“Behold! I tell you a mystery”, “I want you to understand this mystery”, “the mystery that was kept secret for long ages”, “the mystery was made known to me by revelation”. Quotes such as these are so common that Bible readers surely recognise them, but are they so familiar that we forget we don’t have a clue what they mean? One common understanding of these texts would read dictionary definitions of mystery back in to the Bible and conclude that it denotes an enigmatic idea. Another common view is that mystery refers to a novel idea entirely absent from the Old Testament. Both definitions contain some truth but the authors of Hidden but Now Revealed want to sharpen our focus. But, really, an entire book about mystery? G. K. Beale and Benjamin Gladd believe that mystery plays an important role in interpreting the whole Bible. It is both a bridge that spans the Old Testament to the New and a compass for navigating the continuity and discontinuity in the Testaments.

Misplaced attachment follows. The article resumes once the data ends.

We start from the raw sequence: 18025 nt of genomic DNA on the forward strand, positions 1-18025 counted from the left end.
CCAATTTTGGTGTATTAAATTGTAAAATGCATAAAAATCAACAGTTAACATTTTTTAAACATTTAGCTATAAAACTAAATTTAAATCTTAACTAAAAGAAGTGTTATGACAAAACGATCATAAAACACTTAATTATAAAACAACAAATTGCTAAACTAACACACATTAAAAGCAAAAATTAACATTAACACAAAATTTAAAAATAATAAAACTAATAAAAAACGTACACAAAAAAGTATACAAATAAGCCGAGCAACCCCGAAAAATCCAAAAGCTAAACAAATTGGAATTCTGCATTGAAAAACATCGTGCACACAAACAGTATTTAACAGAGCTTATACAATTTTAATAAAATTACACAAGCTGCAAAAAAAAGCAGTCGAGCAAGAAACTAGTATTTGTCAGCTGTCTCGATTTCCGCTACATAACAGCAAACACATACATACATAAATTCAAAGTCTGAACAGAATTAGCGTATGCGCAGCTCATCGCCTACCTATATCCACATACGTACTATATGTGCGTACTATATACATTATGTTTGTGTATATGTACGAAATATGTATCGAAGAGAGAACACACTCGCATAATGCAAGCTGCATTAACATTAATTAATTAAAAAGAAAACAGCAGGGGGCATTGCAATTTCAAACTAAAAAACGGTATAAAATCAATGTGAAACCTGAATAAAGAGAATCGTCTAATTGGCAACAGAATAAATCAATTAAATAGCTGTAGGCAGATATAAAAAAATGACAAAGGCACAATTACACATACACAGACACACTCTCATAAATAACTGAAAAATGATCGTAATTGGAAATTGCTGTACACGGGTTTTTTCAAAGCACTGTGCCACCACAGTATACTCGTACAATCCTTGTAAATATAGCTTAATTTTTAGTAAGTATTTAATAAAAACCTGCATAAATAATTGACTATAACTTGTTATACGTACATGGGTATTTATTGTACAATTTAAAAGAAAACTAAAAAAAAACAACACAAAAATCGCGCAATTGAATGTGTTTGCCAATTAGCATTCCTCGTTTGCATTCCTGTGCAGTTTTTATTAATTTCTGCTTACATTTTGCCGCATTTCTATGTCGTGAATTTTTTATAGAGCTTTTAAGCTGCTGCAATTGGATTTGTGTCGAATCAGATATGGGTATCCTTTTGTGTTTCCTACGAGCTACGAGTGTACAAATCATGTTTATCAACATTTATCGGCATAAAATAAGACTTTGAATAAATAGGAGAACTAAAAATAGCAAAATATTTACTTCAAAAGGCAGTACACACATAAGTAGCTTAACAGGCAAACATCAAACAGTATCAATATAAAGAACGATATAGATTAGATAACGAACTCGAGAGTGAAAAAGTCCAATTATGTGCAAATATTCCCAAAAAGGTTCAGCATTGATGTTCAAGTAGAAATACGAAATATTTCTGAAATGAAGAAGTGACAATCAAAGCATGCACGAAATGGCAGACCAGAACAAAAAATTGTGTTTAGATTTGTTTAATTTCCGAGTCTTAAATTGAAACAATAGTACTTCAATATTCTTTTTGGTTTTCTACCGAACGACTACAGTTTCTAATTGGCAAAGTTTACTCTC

Tag: Benjamin Gladd
G. K. Beale has had a significant impact on students, pastors and scholars throughout his scholarly career. Despite already releasing influential works such as his “magesterial” commentary on Revelation (NIGNT), the rich and “paradigm shifting” The Temple and the Church’s Mission, the “indispensable“ Commentary on the New Testament Use of the Old Testament (co-edited with Carson), and his “magnum opus” (1,000+ pg) A New Testament Biblical Theology, I’d argue that Beale is currently at his prime. However, in light of the Lord’s work through him, Daniel Gurtner and Benjamin Gladd have worked together to produce From Creation to New Creation, a collection of essays in honour of Beale.
Did Paul dare to be a Daniel? If you’re expecting a sarcastic lambasting of that expression, then I’m sorry to disappoint (that will have to wait for another post!). Getting back to the question, Benjamin Gladd, professor at Reformed Theological Seminary, would answer “yes”; in in fact, in From Creation to New Creation Gladd goes even further and says that Paul consciously himself “as a Danielic figure…someone who wades in the stream of Danielic behaviour” (p272-3). As in, Paul saw himself much like Daniel and hinted at it in his letters.
With CCBCY semester finished, Tasha, Isa and I are all in visiting our family in Washington. A trip to the USA always includes new books, and here are the first fruits that were waiting for me when we arrived. Thanks to Alban, Fortress Press, and Hendrickson for providing review copies of the below books.